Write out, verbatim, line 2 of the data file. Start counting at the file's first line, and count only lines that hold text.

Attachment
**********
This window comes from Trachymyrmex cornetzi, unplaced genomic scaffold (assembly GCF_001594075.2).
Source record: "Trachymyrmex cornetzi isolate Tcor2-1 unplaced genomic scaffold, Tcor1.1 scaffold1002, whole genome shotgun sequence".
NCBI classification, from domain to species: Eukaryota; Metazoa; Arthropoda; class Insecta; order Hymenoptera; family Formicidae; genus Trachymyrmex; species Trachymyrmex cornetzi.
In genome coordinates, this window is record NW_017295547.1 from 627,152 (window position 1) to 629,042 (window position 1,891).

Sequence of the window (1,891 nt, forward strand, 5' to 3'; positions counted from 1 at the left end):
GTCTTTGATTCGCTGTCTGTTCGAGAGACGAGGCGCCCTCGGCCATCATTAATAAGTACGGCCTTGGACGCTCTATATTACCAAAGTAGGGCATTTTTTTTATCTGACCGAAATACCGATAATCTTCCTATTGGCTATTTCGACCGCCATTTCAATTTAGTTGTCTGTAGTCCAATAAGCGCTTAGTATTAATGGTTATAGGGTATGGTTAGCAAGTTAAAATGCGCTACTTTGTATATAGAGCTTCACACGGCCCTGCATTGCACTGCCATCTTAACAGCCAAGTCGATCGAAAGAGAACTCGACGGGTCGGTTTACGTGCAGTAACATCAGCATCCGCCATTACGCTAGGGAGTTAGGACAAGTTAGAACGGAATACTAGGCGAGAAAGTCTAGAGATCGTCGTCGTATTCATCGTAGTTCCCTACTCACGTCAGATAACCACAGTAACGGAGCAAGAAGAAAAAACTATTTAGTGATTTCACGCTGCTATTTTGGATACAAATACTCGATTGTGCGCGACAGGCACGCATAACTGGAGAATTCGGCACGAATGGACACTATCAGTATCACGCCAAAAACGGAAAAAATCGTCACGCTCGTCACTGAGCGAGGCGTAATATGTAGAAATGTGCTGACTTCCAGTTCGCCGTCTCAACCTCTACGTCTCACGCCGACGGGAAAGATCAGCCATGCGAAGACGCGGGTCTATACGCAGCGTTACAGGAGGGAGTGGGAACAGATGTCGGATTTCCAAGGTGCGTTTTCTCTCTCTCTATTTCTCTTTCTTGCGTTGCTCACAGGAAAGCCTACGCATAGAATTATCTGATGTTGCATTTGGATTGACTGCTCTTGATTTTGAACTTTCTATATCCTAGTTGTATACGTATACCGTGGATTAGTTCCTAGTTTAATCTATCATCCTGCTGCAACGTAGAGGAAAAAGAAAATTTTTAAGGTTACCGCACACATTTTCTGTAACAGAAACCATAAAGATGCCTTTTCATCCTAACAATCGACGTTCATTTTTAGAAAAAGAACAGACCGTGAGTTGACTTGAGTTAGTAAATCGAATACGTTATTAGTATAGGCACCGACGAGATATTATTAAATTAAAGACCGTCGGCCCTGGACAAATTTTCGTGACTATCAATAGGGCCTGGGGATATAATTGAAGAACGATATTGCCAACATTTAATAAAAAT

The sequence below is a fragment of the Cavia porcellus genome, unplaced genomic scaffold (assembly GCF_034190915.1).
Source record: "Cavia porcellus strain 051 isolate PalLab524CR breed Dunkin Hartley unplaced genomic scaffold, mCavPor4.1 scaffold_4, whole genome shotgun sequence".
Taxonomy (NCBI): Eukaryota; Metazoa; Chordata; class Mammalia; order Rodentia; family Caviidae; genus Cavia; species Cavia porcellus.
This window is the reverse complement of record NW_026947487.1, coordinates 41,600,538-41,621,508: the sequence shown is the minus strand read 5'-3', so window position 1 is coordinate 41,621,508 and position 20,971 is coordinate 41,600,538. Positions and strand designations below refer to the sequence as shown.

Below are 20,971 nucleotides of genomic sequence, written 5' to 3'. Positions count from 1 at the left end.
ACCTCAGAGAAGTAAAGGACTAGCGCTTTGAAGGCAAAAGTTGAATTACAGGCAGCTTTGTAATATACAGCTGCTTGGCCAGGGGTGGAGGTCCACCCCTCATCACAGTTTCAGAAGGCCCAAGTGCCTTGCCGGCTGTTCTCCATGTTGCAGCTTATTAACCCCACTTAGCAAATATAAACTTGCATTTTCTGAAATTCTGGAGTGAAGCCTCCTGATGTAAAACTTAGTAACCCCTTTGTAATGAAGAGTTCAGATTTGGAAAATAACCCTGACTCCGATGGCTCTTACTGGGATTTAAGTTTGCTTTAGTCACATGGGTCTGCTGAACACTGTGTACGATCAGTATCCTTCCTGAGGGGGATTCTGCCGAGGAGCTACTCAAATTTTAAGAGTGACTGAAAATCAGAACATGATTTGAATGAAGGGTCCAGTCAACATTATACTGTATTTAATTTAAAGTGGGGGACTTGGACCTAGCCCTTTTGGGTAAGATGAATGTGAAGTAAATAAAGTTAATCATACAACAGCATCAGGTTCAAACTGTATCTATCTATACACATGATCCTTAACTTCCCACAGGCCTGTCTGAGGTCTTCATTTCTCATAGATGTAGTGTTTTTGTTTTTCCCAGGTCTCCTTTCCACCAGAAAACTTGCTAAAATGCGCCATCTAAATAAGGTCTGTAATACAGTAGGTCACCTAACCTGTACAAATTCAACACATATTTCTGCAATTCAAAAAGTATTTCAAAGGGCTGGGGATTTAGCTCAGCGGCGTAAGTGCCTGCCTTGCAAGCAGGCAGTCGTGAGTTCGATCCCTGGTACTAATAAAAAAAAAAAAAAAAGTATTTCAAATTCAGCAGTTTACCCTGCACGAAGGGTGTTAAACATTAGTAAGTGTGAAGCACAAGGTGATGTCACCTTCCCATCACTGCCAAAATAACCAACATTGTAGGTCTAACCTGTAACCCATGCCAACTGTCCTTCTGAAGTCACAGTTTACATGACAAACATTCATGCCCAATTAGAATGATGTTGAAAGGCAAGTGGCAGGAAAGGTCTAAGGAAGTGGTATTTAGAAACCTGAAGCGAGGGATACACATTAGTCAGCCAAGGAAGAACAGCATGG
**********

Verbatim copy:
Source record: "Trachymyrmex cornetzi isolate Tcor2-1 unplaced genomic scaffold, Tcor1.1 scaffold1002, whole genome shotgun sequence".